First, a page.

Vanishing Exoplanet Might Actually Be The Aftermath Of A ‘Supercatastrophic’ Collision

Vanishing Exoplanet Might Actually Be The Aftermath Of A ‘Supercatastrophic’ Collision
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A known exoplanet has disappeared from sight, prompting speculation among astronomers that it was never a planet in the first place and is instead the shattered remnants of a celestial smash-up.

Now you see it, now you don’t.

A nearby exoplanet known as Fomalhaut b has gradually faded from view, which is obviously something planets aren’t predisposed to do. Well, unless an Imperial Death Star is making the rounds, which seems unlikely.

A more reasonable explanation, published yesterday in Proceedings of the National Academy of Sciences, suggests this not-a-planet is actually an expanding cloud of dust. The authors of the new study, led by András Gáspár from the University of Arizona, point to a “massive planetesimal collision” as the likely cause of the observations.

Fomalhaut b was first spotted by the Hubble Space Telescope in 2004 and confirmed as a massive exoplanet in 2008. This was a rare case in which an extrasolar planet was directly imaged rather than indirectly detected; in most cases, exoplanets are discovered when they cause their host stars to wobble or experience a temporary dip in brightness. Almost immediately, however, astronomers started to notice a few things about Fomalhaut b that left them scratching their heads.

In addition to having an unusually exaggerated orbit, this supposed exoplanet was surprisingly bright, yet with no infrared heat signature to speak of. It also featured a low mass, but it was growing in size. By 2014, the object had disappeared completely. Which, weird.

Left: The Fomalhaut system, including a massive debris disk (the dark splotch at centre blocks out the central star). Right: Observed changes to Fomalhaut b over time, showing gradual dispersal consisting with an expanding debris field. (Image: NASA, ESA, and A. Gáspár and G. Rieke (University of Arizona)

This combination of oddities sparked an investigation in which Gáspár, along with George Rieke, also from the University of Arizona, “analysed all available archival Hubble data on Fomalhaut,” resulting in the conclusion that this “planet-sized object may never have existed in the first place,” as Gáspár explained in a Hubble press release. The researchers looked at data from 2004 to 2014, including unpublished Hubble data from 2013 to 2014.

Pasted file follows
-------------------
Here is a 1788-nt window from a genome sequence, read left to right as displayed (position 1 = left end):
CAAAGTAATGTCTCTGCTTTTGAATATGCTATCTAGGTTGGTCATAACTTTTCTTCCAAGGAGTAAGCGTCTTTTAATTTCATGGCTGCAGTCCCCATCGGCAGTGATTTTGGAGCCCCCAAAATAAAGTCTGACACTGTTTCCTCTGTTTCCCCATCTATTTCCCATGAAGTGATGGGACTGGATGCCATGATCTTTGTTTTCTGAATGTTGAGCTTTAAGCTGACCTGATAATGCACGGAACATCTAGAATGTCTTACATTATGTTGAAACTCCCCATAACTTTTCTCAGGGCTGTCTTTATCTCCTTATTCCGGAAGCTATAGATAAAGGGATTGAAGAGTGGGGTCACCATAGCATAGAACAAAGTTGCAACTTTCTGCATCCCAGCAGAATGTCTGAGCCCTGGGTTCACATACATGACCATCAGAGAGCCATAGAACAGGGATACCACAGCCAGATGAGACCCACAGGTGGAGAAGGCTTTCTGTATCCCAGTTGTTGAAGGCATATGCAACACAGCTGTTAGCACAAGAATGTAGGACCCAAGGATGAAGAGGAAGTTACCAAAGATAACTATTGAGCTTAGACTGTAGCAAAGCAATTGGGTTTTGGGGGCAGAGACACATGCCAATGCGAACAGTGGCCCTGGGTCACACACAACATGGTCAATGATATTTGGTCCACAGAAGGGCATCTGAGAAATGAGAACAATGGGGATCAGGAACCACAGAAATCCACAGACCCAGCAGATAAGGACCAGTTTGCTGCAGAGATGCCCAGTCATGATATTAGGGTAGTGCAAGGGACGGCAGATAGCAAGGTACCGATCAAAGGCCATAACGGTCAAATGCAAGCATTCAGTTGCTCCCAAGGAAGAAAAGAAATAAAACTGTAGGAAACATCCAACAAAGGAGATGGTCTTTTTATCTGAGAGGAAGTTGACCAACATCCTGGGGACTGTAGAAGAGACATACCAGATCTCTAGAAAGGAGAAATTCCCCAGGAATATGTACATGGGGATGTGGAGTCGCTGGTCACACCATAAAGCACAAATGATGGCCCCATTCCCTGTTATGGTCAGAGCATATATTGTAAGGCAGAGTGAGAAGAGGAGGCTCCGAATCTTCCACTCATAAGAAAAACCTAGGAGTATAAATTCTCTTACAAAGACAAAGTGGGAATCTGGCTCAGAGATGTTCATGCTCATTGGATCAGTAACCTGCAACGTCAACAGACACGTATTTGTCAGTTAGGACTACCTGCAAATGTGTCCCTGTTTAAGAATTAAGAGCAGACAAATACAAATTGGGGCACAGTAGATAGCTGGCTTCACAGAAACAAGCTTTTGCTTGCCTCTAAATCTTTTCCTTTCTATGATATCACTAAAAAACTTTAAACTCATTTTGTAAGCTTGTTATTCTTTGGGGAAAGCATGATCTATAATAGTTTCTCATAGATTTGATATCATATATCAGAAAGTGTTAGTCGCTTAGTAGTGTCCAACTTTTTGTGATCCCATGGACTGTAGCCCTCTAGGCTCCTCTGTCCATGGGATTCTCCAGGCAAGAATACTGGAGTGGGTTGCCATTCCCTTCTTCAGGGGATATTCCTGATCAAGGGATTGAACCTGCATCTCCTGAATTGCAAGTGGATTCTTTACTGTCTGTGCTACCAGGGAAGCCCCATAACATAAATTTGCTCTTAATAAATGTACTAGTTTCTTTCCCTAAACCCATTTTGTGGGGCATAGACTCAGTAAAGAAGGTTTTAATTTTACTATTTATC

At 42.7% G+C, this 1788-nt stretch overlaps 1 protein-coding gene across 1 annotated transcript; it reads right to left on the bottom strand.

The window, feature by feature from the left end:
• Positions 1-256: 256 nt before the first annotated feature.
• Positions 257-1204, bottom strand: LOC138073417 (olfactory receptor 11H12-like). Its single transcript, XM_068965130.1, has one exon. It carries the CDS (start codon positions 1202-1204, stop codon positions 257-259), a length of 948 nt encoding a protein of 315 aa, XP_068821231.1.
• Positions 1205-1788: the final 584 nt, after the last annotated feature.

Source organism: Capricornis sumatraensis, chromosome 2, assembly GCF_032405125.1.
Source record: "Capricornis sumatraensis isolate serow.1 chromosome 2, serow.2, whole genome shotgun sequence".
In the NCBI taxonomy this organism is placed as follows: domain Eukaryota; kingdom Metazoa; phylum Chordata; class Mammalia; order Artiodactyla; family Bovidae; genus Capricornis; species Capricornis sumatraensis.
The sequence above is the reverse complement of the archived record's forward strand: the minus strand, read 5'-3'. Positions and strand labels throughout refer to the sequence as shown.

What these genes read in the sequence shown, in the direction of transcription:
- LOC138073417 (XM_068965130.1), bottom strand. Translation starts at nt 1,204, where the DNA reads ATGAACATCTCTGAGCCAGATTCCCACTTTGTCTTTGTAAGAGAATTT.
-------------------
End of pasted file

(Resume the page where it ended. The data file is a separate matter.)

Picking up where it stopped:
The hypothesised collision would have happened around 2004, which means Hubble chronicled this event from its very early stages. Two massive asteroids smashed into each other, creating a large dust cloud that is gradually dispersing, according to the new interpretation.

“While Fomalhaut b is not likely to be a directly imaged exoplanet, it is probably an extraordinary supercatastrophic planetesimal collision observed in an exoplanetary system!” wrote the authors in the new study.

Timelapse of the expanding dust cloud. (Image: NASA, ESA, and A. Gáspár and G. Rieke (University of Arizona)

These sorts of collisions are expected to be exceptionally rare, so Gáspár and Rieke crunched the numbers to determine just how rare. They modelled the conditions in the Fomalhaut system, which happens to host a significant debris disk filled with dust, asteroids, and planetesimals. Based on the density of this debris disk, the authors estimate that a smash-up like this should happen about once every 200,000 years.

Once every 200,000 years! That Hubble was observing this system shortly after the collision is an extraordinary occurrence and a colossal stroke of good luck.

A collision involving asteroids, or more accurately planetesimals, roughly 200 kilometres in diameter likely produced the observed results, the authors say. For comparison, Vesta—one of the largest objects in the asteroid belt—is 525 kilometres wide. This would’ve been one hell of a fender bender.

Other calculations show that the expanding debris field is on an escaping orbit—travelling away from the star such that it will not be pulled back in—not a highly elliptical orbit, as initially presumed.

“A recently created massive dust cloud, experiencing considerable radiative forces from the central star Fomalhaut, would be placed on such a trajectory,” explained Gáspár. “Our model is naturally able to explain all independent observable parameters of the system: its expansion rate, its fading and its trajectory.”

The debris field is now thin and dispersed, stretching around 1 AU in length, which is the average distance between Earth and Sun. Looking ahead, the astronomers plan to observe the system once the James Webb Space Telescope goes online. In addition to searching for actual planets around Fomalhaut, the scientists would like to analyse the chemical composition of the system’s prominent debris disk.